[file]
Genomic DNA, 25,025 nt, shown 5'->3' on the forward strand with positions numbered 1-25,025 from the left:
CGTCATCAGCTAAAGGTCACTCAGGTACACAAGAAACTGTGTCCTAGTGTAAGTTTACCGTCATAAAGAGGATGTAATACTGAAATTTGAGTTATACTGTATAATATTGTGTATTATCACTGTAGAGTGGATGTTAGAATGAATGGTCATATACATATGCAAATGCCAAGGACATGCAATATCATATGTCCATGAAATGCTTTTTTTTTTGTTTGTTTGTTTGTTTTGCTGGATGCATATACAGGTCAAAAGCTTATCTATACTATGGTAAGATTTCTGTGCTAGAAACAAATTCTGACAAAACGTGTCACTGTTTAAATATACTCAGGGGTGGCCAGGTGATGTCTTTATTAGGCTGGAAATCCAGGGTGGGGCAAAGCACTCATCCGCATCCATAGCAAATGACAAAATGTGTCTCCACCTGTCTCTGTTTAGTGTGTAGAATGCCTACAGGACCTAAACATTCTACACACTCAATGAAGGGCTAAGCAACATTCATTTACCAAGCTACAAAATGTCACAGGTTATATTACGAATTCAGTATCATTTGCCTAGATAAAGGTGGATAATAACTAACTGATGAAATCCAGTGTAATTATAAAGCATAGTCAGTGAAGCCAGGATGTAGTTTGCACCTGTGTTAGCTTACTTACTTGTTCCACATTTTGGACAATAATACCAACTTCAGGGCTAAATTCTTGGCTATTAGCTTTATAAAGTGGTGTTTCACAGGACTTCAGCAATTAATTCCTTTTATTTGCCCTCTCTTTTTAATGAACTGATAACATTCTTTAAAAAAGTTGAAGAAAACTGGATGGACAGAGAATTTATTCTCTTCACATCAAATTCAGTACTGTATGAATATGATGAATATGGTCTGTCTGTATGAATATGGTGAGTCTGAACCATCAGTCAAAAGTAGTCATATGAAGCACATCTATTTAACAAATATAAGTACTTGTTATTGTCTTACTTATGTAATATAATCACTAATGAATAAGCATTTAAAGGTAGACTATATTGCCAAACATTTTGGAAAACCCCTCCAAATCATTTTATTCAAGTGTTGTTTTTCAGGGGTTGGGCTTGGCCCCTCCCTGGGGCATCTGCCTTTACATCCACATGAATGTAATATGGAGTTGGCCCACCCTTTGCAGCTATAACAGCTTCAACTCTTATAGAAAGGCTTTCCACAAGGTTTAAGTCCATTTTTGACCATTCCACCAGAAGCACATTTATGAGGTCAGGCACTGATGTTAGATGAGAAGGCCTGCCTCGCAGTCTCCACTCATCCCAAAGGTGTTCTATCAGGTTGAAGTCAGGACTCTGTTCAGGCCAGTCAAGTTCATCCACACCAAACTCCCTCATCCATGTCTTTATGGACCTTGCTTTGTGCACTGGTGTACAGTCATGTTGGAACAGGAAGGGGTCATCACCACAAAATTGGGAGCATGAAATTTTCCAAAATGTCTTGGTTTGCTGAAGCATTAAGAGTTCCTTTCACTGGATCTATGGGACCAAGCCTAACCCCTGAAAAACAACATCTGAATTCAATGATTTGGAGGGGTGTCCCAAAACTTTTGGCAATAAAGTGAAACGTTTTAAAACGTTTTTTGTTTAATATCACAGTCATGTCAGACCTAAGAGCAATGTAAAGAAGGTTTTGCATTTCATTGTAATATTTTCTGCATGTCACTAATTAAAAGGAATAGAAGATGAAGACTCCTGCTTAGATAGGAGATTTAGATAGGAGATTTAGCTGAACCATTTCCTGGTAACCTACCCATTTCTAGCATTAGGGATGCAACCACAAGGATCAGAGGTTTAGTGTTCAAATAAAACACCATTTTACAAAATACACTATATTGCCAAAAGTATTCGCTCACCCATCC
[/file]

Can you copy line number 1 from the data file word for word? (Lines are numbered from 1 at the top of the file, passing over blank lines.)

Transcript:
Genomic DNA, 25,025 nt, shown 5'->3' on the forward strand with positions numbered 1-25,025 from the left: